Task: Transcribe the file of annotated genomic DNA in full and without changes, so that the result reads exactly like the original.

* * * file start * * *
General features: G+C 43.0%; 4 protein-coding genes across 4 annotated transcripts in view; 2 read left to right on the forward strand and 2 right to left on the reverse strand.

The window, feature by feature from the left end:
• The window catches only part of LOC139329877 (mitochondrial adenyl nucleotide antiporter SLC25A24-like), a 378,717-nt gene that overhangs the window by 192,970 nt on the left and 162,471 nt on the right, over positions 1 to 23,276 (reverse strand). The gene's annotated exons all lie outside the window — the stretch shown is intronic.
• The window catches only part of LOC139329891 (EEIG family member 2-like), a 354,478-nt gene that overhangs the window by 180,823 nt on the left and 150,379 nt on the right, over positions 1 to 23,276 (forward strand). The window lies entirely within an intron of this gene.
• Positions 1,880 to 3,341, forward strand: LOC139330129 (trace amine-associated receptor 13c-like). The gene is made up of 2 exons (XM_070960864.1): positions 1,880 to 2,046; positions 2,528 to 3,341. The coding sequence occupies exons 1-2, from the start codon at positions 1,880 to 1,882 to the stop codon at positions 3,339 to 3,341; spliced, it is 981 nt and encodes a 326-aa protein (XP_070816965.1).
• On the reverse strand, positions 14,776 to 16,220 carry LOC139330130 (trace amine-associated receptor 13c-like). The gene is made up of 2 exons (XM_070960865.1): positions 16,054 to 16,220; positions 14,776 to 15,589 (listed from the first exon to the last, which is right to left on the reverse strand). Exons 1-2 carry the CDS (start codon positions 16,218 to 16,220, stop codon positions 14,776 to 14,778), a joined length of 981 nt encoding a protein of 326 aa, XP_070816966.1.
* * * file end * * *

General features: G+C 43.0%; 4 protein-coding genes across 4 annotated transcripts in view; 2 read left to right on the forward strand and 2 right to left on the reverse strand.

The window, feature by feature from the left end:
• The window catches only part of LOC139329877 (mitochondrial adenyl nucleotide antiporter SLC25A24-like), a 378,717-nt gene that overhangs the window by 192,970 nt on the left and 162,471 nt on the right, over positions 1 to 23,276 (reverse strand). The gene's annotated exons all lie outside the window — the stretch shown is intronic.
• The window catches only part of LOC139329891 (EEIG family member 2-like), a 354,478-nt gene that overhangs the window by 180,823 nt on the left and 150,379 nt on the right, over positions 1 to 23,276 (forward strand). The window lies entirely within an intron of this gene.
• Positions 1,880 to 3,341, forward strand: LOC139330129 (trace amine-associated receptor 13c-like). The gene is made up of 2 exons (XM_070960864.1): positions 1,880 to 2,046; positions 2,528 to 3,341. The coding sequence occupies exons 1-2, from the start codon at positions 1,880 to 1,882 to the stop codon at positions 3,339 to 3,341; spliced, it is 981 nt and encodes a 326-aa protein (XP_070816965.1).
• On the reverse strand, positions 14,776 to 16,220 carry LOC139330130 (trace amine-associated receptor 13c-like). The gene is made up of 2 exons (XM_070960865.1): positions 16,054 to 16,220; positions 14,776 to 15,589 (listed from the first exon to the last, which is right to left on the reverse strand). Exons 1-2 carry the CDS (start codon positions 16,218 to 16,220, stop codon positions 14,776 to 14,778), a joined length of 981 nt encoding a protein of 326 aa, XP_070816966.1.